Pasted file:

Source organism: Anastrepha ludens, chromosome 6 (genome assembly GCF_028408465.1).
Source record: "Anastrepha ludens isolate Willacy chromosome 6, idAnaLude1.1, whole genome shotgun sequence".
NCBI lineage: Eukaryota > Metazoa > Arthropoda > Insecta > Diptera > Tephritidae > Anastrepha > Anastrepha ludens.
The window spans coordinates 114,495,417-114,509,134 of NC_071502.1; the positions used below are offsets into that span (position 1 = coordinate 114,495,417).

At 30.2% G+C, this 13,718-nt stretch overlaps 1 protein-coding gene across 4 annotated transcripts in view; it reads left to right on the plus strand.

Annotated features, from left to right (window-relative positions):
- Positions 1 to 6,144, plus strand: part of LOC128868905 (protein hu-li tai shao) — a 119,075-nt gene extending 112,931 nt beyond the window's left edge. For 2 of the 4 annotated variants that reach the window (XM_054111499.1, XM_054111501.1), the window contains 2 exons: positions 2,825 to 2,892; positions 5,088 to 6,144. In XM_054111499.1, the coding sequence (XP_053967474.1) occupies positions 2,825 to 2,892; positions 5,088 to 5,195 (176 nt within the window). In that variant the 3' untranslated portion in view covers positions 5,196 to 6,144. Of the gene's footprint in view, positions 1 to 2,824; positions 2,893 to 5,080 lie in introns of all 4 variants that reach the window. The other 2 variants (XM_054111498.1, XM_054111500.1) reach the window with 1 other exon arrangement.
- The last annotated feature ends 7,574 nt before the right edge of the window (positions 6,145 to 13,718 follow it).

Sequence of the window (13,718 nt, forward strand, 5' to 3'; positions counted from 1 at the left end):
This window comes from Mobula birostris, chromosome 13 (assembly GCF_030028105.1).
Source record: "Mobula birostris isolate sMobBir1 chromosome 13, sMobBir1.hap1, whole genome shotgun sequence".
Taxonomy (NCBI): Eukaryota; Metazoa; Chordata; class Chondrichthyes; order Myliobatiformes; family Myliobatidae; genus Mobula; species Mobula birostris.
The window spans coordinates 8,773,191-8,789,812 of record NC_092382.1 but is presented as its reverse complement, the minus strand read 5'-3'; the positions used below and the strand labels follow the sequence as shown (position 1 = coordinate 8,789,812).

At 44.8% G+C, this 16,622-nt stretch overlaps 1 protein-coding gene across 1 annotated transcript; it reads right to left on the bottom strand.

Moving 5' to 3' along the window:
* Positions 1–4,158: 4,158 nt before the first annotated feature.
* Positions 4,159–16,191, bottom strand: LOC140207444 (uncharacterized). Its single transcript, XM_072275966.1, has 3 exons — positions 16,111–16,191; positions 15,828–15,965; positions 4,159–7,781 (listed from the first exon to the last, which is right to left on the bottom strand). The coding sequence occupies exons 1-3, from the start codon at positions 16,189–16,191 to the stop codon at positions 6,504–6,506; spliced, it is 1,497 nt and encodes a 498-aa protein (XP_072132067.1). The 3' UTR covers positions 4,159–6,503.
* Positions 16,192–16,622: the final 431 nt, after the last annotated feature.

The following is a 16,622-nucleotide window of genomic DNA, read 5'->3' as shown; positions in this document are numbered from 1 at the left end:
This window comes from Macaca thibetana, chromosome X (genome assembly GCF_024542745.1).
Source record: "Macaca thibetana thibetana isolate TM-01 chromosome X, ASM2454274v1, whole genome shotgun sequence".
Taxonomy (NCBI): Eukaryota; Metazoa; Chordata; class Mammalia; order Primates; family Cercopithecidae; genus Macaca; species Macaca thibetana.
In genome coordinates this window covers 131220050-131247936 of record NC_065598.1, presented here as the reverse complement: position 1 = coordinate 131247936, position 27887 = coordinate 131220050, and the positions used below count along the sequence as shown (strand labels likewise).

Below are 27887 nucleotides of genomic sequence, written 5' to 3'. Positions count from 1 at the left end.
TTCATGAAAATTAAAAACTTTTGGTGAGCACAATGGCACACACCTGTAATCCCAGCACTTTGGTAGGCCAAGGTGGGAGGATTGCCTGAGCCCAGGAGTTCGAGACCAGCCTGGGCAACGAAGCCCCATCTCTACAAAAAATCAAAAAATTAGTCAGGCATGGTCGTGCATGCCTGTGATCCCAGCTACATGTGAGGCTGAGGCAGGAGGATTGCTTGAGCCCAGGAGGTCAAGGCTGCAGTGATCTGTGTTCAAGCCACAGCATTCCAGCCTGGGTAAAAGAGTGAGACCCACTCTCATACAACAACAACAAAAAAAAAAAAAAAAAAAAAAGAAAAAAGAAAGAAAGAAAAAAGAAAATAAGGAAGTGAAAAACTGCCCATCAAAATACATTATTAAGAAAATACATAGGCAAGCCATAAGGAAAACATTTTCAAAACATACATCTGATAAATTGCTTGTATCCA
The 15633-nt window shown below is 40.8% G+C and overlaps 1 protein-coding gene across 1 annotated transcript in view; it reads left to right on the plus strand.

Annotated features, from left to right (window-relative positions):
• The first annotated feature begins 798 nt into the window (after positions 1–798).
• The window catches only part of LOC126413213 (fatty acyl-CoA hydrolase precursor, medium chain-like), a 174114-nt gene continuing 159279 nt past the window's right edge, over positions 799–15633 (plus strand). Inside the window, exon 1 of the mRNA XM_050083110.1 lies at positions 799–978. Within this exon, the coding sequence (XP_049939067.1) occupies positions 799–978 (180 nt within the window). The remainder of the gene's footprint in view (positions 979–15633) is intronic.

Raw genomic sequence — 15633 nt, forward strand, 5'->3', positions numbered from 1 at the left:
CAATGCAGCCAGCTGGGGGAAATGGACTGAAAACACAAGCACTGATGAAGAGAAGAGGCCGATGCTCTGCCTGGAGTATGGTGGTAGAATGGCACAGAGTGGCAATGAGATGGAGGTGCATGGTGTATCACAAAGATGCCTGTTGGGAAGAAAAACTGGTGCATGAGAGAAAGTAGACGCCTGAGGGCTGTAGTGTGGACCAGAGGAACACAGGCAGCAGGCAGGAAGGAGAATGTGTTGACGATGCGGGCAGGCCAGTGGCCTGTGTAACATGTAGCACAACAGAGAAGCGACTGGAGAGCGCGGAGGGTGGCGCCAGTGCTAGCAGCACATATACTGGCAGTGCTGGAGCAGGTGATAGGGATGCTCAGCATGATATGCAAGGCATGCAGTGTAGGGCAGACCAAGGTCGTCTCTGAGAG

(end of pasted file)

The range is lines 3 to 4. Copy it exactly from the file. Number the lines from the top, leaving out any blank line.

NCBI lineage: Eukaryota > Metazoa > Arthropoda > Insecta > Diptera > Tephritidae > Anastrepha > Anastrepha ludens.
The window spans coordinates 114,495,417-114,509,134 of NC_071502.1; the positions used below are offsets into that span (position 1 = coordinate 114,495,417).